16. We recognise that there is national and international legislation, in particular pertaining to intellectual property, personally-identifiable and sensitive information, which must be observed.

17. We will:

Principle 2: Quality and Quantity

18. We recognise that governments and the public sector hold vast amounts of information that may be of interest to citizens.

19. We also recognise that it may take time to prepare high-quality data, and the importance of consulting with each other and with national, and wider, open data users to identify which data to prioritise for release or improvement.

20. We will:

Principle 3: Usable by All

21. We agree to release data in a way that helps all people to obtain and re-use it.

22. We recognise that open data should be available free of charge in order to encourage their most widespread use.

23. We agree that when open data are released, it should be done without bureaucratic or administrative barriers, such as registration requirements, which can deter people from accessing the data.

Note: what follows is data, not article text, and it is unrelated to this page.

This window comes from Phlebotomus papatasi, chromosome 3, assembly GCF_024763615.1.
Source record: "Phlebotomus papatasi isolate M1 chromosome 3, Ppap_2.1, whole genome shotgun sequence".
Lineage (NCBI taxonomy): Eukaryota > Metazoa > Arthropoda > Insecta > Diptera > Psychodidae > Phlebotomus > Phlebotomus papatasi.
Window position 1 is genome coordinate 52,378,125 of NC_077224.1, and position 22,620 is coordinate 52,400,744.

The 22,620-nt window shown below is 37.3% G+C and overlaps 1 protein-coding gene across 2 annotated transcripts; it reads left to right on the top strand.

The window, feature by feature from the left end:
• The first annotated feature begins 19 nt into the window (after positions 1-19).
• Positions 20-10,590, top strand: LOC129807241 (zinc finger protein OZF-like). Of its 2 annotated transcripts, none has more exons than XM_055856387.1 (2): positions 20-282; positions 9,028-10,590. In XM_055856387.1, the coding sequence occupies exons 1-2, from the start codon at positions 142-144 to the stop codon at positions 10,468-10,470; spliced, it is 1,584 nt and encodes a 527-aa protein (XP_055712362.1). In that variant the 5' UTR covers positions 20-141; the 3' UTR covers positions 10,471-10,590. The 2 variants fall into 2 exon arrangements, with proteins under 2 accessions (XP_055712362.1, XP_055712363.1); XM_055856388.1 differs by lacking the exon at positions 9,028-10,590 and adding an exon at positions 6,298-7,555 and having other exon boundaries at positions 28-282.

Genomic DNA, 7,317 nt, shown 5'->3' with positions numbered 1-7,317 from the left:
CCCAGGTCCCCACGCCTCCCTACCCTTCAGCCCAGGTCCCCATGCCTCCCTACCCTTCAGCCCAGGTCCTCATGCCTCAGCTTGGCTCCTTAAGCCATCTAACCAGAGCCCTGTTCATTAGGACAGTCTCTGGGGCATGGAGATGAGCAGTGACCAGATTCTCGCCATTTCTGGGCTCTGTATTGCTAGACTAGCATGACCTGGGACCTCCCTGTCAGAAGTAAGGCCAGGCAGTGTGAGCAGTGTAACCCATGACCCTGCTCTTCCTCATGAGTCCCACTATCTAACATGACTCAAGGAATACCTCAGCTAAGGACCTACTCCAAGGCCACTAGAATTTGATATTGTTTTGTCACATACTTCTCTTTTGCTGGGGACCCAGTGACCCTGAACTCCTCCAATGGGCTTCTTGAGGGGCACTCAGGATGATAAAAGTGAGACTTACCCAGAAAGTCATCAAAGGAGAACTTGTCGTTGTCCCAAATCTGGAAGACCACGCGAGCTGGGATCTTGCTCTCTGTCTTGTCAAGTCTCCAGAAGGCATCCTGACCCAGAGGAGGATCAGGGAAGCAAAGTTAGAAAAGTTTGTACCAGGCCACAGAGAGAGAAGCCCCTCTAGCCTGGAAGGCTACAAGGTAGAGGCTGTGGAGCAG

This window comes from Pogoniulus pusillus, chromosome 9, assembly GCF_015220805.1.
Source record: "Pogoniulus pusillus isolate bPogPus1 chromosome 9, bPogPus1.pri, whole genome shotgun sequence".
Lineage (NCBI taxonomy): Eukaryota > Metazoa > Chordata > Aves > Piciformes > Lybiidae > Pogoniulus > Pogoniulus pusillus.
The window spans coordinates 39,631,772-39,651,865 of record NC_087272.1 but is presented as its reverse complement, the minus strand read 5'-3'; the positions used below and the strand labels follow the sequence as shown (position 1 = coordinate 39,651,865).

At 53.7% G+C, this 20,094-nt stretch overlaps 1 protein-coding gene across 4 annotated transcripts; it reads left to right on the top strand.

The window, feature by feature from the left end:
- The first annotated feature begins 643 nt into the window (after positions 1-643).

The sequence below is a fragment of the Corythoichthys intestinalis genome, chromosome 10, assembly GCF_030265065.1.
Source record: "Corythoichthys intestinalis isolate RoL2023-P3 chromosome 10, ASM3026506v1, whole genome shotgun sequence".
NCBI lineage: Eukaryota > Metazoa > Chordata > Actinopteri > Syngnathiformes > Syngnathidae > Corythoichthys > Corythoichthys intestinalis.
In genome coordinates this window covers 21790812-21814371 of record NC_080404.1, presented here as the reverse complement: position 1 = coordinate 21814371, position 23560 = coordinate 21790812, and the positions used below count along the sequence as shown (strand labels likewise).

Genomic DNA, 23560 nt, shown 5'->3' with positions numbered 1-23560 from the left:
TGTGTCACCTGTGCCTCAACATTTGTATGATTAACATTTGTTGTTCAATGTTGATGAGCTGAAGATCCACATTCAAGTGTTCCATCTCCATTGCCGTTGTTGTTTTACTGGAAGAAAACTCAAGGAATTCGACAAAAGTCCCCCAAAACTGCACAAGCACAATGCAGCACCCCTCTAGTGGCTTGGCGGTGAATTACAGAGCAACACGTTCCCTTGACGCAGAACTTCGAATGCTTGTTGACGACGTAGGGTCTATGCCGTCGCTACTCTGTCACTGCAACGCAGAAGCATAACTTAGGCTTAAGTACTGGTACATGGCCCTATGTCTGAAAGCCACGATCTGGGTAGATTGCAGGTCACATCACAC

24. 24. We will:

Principle 4: Releasing Data for Improved Governance

25. We recognise that the release of open data strengthens our democratic institutions and encourages better policy-making to meets the needs of our citizens. This is true not only in our own countries but across the world.

26. We also recognise that interest in open data is growing in other multilateral organisations and initiatives.

27. We will:

Principle 5: Releasing Data for Innovation

28. Recognising the importance of diversity in stimulating creativity and innovation, we agree that the more people and organisations that use our data, the greater the social and economic benefits that will be generated. This is true for both commercial and non-commercial uses.

29. We will:

Source: GOV.UK

[top]


G7 Information Centre

Top of Page
This Information System is provided by the University of Toronto Library and the G7 and G8 Research Group at the University of Toronto.
Please send comments to: g8@utoronto.ca
This page was last updated August 22, 2013.

All contents copyright © 2017. University of Toronto unless otherwise stated. All rights reserved.